Ali Hood, a cross between Robin Hood and Ali Baba, hits all the right notes, pushing the bar even higher for game developers in the Arab world. I tested it in private beta on the iPhone and it’s a fun, challenging, and sometimes comical game that is only made better by its original sound effects and music, with some Arabic flavor.
Couple Jean Christophe Hoelt and Souad Merhebi, half of the team that created Birdy Nam Nam, launched Gamabox in mid-2012. After their initial focus on mobile game reviews, a model that’s hard to monetize, Gamabox has turned their focus to game development, pushing their small team of 3 (that's including the two founders) to design and develop an authentic game for the Arab world.
The game requires users to use one hand to navigate Ali Hood on his flying carpet, and the other to fire arrows collected across each map. I found it a bit challenging to use at first, and I felt betrayed by my own thumb as I was crushed between two boulders trying to escape a rockslide, but you get used to the controls as you progress.
Players must brave deserts, dungeons, palaces, and prisons to rescue allies, defeat guards and collect gold. Some of the maps are fairly challenging, especially if you want to collect all rewards, but I found that with a few tricks like invisibility and using pots and guards’ bodies to hold open doors, the puzzles are fun and actually involve some thinking and strategy. “We wanted the game to be the kind of game we like to play, a blend of action and strategy, topped with a unique visual identity,” says Hoelt.
I particularly enjoyed that the game allows users to carve their own path through each map; sometimes there are a few different ways to complete a level by using stealth, by attacking enemies outright, or a combination of the two. The design is playful and cartoonish with interactive terrain and characters, including swirling clouds, floating land masses and guides along the road. I would have liked to see some sort of checkpoint system however, especially in the more challenging levels, but the team decided to introduce Easy, Normal, and Hard difficulty levels to give the game a little more depth.
While the gameplay is fun, it’s not as addicting or simple as popular mobile games like Birdy Nam Nam, Angry Birds or Words with Friends. It has a storyline that some users (like me) may find more compelling, but that doesn’t make it as easy to hop back into the game world for 30 seconds and leave, especially when you get near the end and the levels are more difficult.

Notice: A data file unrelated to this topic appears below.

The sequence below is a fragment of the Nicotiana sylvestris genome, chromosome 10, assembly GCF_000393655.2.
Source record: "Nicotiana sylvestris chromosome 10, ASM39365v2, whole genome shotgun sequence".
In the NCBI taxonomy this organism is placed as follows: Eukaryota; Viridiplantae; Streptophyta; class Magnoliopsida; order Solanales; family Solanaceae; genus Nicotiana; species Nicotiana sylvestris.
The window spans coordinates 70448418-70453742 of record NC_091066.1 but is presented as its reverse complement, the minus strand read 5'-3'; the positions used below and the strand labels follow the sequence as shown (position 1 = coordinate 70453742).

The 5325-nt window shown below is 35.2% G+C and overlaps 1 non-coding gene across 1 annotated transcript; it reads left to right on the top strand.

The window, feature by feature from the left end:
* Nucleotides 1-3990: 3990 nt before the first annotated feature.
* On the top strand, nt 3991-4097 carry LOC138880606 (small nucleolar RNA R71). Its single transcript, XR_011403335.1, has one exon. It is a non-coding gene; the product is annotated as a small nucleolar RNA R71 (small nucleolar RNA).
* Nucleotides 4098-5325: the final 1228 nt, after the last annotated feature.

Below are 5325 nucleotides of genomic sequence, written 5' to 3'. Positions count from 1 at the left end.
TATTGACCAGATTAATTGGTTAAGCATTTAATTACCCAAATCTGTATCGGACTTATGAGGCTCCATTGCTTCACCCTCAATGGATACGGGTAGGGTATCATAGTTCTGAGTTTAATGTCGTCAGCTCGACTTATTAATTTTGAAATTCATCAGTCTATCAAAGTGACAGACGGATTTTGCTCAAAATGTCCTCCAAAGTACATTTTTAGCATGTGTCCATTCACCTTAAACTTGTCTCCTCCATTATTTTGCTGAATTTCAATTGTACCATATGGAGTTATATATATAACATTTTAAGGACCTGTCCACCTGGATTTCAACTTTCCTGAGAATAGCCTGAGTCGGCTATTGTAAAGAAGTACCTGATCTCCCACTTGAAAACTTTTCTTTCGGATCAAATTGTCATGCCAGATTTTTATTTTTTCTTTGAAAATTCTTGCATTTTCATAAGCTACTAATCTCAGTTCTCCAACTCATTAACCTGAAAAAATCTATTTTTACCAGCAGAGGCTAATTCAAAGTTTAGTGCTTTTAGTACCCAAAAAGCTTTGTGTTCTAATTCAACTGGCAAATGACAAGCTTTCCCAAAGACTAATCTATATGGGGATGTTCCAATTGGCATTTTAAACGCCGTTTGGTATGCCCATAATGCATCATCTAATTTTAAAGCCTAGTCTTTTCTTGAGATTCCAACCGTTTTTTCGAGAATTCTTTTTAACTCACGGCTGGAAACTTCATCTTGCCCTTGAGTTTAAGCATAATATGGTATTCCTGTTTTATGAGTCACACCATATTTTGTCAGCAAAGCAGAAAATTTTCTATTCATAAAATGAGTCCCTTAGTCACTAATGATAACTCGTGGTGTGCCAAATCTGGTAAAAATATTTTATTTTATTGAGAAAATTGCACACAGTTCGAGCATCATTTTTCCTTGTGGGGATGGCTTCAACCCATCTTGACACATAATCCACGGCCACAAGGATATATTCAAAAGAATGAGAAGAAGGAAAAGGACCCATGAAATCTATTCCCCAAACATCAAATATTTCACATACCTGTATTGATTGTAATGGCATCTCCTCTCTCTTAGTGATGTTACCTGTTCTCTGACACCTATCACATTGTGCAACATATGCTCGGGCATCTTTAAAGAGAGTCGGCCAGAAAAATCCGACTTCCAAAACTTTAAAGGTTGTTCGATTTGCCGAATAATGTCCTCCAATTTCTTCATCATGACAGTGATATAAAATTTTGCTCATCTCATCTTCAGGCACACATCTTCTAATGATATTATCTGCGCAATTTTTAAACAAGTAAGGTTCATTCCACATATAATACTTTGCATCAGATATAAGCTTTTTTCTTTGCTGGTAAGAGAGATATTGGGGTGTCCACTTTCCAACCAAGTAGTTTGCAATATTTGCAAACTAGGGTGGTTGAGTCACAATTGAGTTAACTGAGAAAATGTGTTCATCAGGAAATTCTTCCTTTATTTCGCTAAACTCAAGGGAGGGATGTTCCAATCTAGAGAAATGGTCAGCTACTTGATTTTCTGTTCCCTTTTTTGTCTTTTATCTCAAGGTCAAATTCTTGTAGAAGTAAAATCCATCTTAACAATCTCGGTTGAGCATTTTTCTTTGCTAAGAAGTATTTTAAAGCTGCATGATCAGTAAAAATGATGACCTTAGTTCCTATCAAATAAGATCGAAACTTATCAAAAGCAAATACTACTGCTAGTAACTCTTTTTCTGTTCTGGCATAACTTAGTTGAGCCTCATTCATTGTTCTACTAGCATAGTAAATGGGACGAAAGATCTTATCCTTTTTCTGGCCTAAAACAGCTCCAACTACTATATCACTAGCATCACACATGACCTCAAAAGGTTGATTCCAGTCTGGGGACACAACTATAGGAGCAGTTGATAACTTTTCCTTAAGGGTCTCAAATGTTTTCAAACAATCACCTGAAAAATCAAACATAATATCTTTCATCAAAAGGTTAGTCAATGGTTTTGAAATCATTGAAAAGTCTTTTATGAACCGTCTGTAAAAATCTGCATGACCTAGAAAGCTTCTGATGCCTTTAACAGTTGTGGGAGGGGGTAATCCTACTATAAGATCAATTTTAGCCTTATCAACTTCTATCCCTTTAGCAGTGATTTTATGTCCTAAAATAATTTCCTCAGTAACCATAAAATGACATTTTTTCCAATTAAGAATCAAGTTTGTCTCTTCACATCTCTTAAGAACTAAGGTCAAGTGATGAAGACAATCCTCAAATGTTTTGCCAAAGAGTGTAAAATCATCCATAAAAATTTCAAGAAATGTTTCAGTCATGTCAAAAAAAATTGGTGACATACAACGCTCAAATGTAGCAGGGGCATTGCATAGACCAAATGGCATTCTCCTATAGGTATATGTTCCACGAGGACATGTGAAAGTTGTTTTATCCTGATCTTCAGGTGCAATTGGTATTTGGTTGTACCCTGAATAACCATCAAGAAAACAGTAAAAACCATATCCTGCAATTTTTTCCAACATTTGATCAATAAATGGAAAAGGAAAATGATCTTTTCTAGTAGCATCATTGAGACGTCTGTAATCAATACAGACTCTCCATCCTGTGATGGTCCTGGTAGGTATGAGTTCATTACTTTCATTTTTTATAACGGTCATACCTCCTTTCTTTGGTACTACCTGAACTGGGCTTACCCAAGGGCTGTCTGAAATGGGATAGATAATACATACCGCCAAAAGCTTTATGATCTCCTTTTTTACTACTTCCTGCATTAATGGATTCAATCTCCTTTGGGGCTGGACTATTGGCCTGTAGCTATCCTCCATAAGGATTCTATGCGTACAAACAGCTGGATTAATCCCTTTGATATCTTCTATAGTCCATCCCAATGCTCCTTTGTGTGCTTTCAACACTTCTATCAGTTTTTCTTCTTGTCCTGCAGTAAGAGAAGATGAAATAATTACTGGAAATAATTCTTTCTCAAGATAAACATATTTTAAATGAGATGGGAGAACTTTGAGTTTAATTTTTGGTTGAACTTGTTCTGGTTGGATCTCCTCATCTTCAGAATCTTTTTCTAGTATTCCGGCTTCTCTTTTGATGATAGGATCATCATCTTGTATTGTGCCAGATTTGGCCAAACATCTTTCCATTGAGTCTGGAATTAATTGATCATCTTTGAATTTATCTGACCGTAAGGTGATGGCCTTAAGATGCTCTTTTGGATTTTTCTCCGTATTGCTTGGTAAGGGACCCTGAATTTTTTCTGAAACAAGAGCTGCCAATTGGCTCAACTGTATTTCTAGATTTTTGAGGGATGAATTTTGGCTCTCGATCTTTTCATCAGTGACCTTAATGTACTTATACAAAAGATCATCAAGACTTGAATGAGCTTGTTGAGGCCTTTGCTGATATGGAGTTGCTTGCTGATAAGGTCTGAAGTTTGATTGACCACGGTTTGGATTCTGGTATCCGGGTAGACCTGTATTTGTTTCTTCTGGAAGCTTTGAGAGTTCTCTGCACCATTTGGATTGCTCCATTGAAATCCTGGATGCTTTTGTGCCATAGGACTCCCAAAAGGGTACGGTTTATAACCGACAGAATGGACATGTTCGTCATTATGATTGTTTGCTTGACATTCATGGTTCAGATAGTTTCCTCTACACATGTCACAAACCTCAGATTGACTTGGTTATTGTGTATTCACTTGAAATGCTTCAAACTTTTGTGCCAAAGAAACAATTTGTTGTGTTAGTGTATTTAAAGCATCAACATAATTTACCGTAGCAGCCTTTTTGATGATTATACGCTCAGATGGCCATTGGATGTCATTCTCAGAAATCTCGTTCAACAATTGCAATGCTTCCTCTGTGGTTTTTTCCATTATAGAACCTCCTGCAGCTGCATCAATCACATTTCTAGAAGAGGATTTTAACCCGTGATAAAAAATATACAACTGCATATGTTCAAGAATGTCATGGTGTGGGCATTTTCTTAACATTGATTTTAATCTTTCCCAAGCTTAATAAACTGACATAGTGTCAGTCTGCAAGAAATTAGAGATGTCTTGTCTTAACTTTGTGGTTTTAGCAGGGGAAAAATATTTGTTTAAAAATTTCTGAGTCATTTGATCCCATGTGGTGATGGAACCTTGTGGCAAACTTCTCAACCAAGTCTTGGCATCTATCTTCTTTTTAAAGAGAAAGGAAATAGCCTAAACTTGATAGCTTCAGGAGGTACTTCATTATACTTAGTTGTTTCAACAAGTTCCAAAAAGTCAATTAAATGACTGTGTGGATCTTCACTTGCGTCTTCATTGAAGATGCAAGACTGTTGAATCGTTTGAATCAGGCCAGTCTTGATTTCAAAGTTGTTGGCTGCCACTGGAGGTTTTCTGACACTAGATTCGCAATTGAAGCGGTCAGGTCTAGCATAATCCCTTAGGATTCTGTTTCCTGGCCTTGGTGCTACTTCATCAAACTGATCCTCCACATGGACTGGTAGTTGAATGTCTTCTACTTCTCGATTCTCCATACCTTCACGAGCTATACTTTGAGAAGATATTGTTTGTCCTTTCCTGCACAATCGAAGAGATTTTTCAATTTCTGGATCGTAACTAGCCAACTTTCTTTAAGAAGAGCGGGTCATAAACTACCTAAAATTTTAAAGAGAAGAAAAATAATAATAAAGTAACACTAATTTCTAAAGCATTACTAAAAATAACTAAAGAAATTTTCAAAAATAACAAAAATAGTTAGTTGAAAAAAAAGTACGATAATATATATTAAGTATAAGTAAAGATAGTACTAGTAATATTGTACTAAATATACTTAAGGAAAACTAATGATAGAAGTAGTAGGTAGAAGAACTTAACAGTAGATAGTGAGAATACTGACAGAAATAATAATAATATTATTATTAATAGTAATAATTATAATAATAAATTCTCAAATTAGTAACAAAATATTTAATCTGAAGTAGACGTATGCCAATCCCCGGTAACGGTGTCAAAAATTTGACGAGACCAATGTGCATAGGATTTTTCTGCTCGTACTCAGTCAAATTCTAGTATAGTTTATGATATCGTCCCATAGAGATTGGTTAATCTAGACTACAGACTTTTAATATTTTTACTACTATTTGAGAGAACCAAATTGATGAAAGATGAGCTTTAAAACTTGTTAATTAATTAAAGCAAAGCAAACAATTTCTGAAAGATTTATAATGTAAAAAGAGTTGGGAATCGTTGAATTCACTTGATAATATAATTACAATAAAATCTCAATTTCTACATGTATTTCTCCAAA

The game can be played in Arabic, English, French, and Chinese, an important functionality for a title hoping to reach readers across the region and around the world.
Business Model & Development
Interestingly, they’ve opted for a paid model, charging $1.99, perhaps because in-app purchases don’t fit with the story-like gameplay and ads would block essential space for thumb movement. “Working on a paid game allowed us to focus on making a better game instead of spending time and effort on finding the best in-app purchase recipe,” explains Merhebi. “Although the freemium model is booming, the premium model is still growing.”
When asked what the greatest challenges were to developing the
game in Lebanon, Hoelt says, “The lack of an established community
of game studios is a problem. I realized that when traveling abroad
to conferences, you can literally save months of work by
just chatting 5 minutes with the right guys. For now, we need to
travel in order to win those precious 5 minutes.”
He also adds that Lebanon’s internet and electricity infrastructure was a huge hurdle: “it always drops at the worst possible moment!”
With all hands on deck to help design, develop, and launch the game, Gamabox has been light on their original game review focus. But now they’re banking on Ali Hood, and possible future spinoffs, to propel them to mobile gaming stardom, and I think their title and team just might have what it takes to do it.
Check out the game's trailer below: